A caregiver in India uses a NIFTY cup, developed by Seattle researchers, to feed a premature baby with trouble nursing. (PATH)
This great little invention by several Seattle doctors partnering with a Norwegian nonprofit is life-sustaining for vulnerable newly born babies who have difficulty breast-feeding. Whether the babies are pre-term or full-term, millions of them will have a better chance to live.
It is called a NIFTY cup, which stands for Neonatal Intuitive Feeding Technology. It facilitates mothers expressing their breast milk into the 40-milliliter cup with spout that their baby can drink from. The spout allows the baby to control the rate they take in the mother's breast milk. The built-in special design elements specifically aid babies with cleft palates, who have difficulty with suction and feeding, and premature babies. Preemies often lack the strength and skills to breath, nurse and swallow at the same time.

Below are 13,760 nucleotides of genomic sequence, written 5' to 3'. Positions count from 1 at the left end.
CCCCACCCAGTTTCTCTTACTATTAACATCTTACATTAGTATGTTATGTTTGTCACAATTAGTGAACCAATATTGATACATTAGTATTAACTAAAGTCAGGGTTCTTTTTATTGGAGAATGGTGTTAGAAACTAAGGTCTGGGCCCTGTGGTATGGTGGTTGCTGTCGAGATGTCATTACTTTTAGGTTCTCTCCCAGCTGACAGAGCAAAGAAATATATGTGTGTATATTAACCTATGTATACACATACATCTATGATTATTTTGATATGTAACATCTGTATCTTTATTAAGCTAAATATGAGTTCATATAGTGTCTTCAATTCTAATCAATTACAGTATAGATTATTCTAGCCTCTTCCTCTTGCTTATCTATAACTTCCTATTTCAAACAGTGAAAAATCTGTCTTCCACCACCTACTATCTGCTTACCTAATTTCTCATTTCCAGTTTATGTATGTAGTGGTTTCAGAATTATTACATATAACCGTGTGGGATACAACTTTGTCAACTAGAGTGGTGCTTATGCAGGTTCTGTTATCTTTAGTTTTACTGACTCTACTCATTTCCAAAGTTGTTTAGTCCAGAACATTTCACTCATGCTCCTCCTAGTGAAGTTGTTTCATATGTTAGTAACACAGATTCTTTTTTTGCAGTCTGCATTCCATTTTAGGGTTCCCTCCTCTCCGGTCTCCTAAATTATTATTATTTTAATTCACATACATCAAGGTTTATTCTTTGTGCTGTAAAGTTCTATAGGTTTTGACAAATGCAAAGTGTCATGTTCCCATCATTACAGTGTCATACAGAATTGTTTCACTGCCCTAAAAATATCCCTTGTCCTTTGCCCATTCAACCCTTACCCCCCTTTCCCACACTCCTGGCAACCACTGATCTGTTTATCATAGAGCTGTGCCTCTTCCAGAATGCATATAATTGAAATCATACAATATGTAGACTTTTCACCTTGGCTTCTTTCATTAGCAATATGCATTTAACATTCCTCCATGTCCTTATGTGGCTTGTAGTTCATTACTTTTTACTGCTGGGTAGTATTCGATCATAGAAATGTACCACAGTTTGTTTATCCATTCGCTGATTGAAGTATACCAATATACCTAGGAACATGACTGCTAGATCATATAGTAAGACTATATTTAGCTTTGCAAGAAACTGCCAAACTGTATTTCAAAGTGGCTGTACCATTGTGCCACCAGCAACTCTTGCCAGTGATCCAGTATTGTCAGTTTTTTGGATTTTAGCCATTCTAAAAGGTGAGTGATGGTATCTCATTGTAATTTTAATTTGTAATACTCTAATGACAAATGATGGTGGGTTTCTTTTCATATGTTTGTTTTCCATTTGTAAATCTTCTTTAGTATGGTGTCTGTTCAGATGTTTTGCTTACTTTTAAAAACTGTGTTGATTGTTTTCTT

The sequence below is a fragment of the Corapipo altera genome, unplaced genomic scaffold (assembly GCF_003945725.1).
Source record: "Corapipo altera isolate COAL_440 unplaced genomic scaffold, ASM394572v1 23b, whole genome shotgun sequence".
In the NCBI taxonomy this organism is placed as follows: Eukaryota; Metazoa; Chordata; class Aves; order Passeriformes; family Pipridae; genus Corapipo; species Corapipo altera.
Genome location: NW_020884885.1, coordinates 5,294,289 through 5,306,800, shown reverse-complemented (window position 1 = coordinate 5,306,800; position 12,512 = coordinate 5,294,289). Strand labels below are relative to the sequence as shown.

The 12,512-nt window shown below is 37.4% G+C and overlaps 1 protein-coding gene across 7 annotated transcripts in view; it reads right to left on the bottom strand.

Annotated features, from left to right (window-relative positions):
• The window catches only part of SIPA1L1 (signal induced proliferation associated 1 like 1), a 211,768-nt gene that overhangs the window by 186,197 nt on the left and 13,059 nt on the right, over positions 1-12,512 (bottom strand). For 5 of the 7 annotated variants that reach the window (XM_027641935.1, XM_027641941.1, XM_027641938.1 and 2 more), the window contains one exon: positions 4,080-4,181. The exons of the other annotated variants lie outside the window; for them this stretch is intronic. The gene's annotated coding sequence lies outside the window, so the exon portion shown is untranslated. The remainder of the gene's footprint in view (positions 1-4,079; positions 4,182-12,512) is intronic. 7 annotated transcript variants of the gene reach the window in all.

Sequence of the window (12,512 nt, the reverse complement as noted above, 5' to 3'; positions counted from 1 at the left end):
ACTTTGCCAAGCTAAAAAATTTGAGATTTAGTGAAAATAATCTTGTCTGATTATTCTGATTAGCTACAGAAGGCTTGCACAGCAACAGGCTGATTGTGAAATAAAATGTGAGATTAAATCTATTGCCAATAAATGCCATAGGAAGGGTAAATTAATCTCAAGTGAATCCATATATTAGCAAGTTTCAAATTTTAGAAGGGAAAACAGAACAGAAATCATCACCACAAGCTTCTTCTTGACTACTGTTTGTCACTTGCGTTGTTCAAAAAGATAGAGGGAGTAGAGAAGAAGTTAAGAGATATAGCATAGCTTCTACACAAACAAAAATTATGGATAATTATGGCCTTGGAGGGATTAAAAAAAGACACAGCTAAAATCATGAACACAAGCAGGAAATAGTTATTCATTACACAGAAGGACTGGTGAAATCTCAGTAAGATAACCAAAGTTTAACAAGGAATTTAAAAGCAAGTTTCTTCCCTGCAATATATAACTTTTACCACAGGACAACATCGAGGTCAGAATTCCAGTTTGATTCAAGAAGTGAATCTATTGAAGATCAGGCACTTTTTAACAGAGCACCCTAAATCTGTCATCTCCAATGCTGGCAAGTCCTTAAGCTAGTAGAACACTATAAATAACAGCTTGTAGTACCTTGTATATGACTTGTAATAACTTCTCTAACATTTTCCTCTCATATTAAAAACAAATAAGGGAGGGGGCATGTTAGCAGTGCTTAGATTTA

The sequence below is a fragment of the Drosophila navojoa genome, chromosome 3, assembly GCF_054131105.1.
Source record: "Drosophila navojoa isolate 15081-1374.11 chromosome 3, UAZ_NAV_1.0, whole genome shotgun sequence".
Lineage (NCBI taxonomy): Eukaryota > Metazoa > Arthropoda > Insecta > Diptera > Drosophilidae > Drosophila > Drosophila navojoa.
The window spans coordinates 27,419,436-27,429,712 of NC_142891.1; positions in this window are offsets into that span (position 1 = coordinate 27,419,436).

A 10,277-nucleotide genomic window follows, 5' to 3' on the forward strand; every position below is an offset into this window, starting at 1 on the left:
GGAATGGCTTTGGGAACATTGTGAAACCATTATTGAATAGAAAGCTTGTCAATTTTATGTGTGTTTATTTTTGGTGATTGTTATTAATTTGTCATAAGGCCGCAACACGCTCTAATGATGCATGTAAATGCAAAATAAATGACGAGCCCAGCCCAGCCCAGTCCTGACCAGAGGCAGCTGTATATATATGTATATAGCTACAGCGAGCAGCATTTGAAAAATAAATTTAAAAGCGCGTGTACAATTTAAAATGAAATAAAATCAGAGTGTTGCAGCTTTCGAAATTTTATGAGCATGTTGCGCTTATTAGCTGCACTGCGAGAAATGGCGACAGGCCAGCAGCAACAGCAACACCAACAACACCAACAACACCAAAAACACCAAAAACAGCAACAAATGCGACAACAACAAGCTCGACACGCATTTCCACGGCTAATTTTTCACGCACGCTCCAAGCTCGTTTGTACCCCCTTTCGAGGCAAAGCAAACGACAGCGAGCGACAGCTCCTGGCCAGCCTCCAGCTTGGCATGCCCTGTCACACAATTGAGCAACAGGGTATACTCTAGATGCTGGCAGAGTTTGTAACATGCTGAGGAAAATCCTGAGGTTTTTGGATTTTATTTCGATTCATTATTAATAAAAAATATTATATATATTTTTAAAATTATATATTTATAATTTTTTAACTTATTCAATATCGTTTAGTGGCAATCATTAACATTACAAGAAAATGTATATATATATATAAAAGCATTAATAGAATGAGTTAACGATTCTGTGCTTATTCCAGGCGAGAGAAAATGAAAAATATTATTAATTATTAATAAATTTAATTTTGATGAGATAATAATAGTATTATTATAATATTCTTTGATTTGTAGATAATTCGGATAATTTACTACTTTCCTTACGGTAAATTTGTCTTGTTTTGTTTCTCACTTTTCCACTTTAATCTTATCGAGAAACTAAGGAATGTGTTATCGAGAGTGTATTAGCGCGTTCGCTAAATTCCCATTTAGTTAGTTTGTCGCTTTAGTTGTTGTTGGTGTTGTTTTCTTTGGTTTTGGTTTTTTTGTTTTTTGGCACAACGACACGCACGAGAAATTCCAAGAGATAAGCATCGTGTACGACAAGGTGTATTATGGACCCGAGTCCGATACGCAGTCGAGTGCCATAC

The reusable NIFTY cup is easily washed and is made to prevent spills. The cup costs $1 and will apparently be bundled with four other care products and two programs to promote breast-feeding through birthing institutions in Africa. NIFTY cups have already been successfully used in India.
Read the full article at the Seattle Times.